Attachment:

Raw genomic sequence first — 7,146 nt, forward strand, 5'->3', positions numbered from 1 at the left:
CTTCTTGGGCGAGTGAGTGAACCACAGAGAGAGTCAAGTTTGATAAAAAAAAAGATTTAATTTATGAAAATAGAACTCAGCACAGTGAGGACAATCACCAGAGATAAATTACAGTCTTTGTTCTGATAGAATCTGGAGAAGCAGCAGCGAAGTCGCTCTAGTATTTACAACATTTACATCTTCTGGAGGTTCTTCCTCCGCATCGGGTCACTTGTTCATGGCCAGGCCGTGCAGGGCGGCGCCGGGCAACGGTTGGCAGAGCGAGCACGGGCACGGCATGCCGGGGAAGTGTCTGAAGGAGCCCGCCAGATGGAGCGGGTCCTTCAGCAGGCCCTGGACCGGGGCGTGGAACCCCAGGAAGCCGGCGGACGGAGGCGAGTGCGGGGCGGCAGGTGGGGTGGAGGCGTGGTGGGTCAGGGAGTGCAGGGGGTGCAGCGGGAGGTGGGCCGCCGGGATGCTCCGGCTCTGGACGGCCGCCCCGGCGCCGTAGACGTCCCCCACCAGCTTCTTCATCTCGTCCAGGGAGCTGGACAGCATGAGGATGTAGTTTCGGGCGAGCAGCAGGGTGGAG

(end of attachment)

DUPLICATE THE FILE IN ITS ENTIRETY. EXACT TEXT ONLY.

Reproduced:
Raw genomic sequence first — 7,146 nt, forward strand, 5'->3', positions numbered from 1 at the left:
CTTCTTGGGCGAGTGAGTGAACCACAGAGAGAGTCAAGTTTGATAAAAAAAAAGATTTAATTTATGAAAATAGAACTCAGCACAGTGAGGACAATCACCAGAGATAAATTACAGTCTTTGTTCTGATAGAATCTGGAGAAGCAGCAGCGAAGTCGCTCTAGTATTTACAACATTTACATCTTCTGGAGGTTCTTCCTCCGCATCGGGTCACTTGTTCATGGCCAGGCCGTGCAGGGCGGCGCCGGGCAACGGTTGGCAGAGCGAGCACGGGCACGGCATGCCGGGGAAGTGTCTGAAGGAGCCCGCCAGATGGAGCGGGTCCTTCAGCAGGCCCTGGACCGGGGCGTGGAACCCCAGGAAGCCGGCGGACGGAGGCGAGTGCGGGGCGGCAGGTGGGGTGGAGGCGTGGTGGGTCAGGGAGTGCAGGGGGTGCAGCGGGAGGTGGGCCGCCGGGATGCTCCGGCTCTGGACGGCCGCCCCGGCGCCGTAGACGTCCCCCACCAGCTTCTTCATCTCGTCCAGGGAGCTGGACAGCATGAGGATGTAGTTTCGGGCGAGCAGCAGGGTGGAG